Berel Lang, “Memory and Pain”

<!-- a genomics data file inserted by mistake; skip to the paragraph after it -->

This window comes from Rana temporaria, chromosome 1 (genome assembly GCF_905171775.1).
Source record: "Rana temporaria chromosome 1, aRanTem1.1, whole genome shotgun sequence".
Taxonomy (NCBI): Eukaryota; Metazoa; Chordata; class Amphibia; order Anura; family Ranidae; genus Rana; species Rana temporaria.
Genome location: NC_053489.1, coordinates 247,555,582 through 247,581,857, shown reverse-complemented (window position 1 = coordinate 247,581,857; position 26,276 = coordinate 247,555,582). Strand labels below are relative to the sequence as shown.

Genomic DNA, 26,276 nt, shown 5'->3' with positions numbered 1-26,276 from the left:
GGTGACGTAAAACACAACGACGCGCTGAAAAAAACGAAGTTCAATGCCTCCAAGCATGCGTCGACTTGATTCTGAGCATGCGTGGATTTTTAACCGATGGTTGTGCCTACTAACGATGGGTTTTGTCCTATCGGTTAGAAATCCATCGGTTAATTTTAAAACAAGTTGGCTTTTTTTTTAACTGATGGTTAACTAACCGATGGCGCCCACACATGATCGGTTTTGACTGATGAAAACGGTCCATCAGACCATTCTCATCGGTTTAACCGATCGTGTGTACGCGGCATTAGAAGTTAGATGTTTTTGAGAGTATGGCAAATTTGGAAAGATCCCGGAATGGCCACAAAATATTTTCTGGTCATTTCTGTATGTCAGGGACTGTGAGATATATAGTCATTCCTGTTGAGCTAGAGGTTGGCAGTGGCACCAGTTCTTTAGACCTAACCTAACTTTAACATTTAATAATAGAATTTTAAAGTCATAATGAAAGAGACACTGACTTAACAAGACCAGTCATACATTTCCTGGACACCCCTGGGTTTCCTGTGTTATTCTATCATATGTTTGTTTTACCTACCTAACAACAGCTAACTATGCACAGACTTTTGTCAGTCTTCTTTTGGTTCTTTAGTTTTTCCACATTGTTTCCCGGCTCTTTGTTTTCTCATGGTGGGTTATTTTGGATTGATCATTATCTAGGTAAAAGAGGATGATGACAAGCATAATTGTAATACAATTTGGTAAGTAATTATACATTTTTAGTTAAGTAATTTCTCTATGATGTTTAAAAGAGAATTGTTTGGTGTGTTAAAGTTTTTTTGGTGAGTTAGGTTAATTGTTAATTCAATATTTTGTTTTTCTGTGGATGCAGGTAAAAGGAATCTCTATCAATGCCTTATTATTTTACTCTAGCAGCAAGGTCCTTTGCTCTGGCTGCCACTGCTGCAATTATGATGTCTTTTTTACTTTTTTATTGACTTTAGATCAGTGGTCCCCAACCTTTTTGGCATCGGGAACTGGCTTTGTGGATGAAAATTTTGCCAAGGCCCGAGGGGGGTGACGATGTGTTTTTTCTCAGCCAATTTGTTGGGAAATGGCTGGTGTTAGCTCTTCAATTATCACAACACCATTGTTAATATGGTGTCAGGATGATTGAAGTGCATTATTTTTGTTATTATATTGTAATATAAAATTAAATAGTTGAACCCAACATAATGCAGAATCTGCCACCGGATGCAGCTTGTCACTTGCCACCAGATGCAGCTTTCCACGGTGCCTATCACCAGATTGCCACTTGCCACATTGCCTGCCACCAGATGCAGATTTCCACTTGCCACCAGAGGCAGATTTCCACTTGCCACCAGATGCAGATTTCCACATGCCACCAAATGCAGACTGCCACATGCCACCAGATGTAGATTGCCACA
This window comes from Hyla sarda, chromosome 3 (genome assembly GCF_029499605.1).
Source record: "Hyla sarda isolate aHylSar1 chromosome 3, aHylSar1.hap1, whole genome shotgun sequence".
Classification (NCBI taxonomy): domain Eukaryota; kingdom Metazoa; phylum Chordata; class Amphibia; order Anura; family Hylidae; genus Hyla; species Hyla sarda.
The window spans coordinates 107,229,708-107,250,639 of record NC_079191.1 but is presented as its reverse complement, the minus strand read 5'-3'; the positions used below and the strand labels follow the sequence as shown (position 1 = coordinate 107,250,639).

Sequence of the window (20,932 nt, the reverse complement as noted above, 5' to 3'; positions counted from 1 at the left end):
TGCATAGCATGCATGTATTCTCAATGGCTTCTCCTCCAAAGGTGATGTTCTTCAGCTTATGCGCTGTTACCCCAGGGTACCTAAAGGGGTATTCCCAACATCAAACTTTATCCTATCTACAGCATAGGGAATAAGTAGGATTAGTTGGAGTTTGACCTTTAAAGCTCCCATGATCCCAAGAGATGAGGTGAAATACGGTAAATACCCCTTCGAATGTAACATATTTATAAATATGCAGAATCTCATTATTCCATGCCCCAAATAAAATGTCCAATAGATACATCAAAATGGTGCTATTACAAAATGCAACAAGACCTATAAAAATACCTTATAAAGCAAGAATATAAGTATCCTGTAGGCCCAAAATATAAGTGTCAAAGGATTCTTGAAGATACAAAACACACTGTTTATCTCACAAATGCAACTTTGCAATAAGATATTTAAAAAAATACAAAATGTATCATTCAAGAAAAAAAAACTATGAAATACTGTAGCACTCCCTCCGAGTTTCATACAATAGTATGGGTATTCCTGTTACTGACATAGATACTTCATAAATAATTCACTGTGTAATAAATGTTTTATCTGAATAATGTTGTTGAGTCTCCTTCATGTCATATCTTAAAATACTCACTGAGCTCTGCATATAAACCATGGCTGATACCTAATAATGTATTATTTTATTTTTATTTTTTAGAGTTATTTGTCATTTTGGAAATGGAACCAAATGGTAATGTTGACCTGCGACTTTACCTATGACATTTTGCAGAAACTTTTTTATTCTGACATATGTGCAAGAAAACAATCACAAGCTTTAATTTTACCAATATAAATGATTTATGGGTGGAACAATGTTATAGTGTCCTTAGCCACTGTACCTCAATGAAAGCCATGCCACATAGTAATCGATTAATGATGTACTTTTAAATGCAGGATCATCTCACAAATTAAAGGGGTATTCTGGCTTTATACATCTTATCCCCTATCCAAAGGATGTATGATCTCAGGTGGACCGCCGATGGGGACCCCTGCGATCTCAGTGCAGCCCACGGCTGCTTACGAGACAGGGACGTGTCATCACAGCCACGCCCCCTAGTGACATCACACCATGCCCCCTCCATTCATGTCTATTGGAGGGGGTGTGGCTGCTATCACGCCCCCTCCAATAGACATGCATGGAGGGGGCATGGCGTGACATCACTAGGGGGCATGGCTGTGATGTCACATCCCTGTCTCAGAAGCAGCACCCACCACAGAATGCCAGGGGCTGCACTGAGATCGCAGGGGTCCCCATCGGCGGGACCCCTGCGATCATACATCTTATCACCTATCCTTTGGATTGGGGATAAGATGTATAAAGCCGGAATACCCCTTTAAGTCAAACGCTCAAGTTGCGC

If pain does not by itself account for the faculty of memory, it is clearly significant as an incentive and part of that faculty. Evidence for this is apparent in both public institutions (memorials, cemeteries, many monuments and museums) and private (individual) conduct and expression. Trauma (group or individual) is invariably associated with pain--there is no parallel after-effect of pleasure--and if trauma sometimes is repressed rather than expressed, also repression makes itself known in the present. In this sense, this ground of memory is also related to the origins of moral judgment, since recognition of the distance between present and past as that shapes memory is a condition of such judgment. This is not to claim that pain or its causes is 'good', but that phenomenologically, it is more than only an ASPECT of memory: it is at least in part constitutive of it. Berel Lang is Professor of Humanities at Trinity College, visiting Professor of Philosophy and Letters at Wesleyan University. Author of Philosophical Witnessing: The Holocaust as Presence (2009), Holocaust Representation: Art Within the Limits of History and Ethics (2000), Post-Holocaust: Interpretation, Misinterpretation, and the Claims of History (2005); Heidegger’s Silence (1996), Act and Idea in the Nazi Genocide (1990) and many other works bridging philosophy, aesthetics, ethics and history. Much honored for outstanding scholarship and teaching, he held fellowships from the N.E.H., ACLS, American Philosophical Association, and the U.S. Holocaust Memorial Museum, and is a member of the American Academy for Jewish Research. He has taught at Wesleyan, Trinity College, SUNY at Albany, the University of Colorado, and the Hebrew University in Jerusalem. Professor Lang delivered at Wesleyan the annual 2010 Philip Hallie lecture, “Primo Levi, Writer (and Memoirist).”

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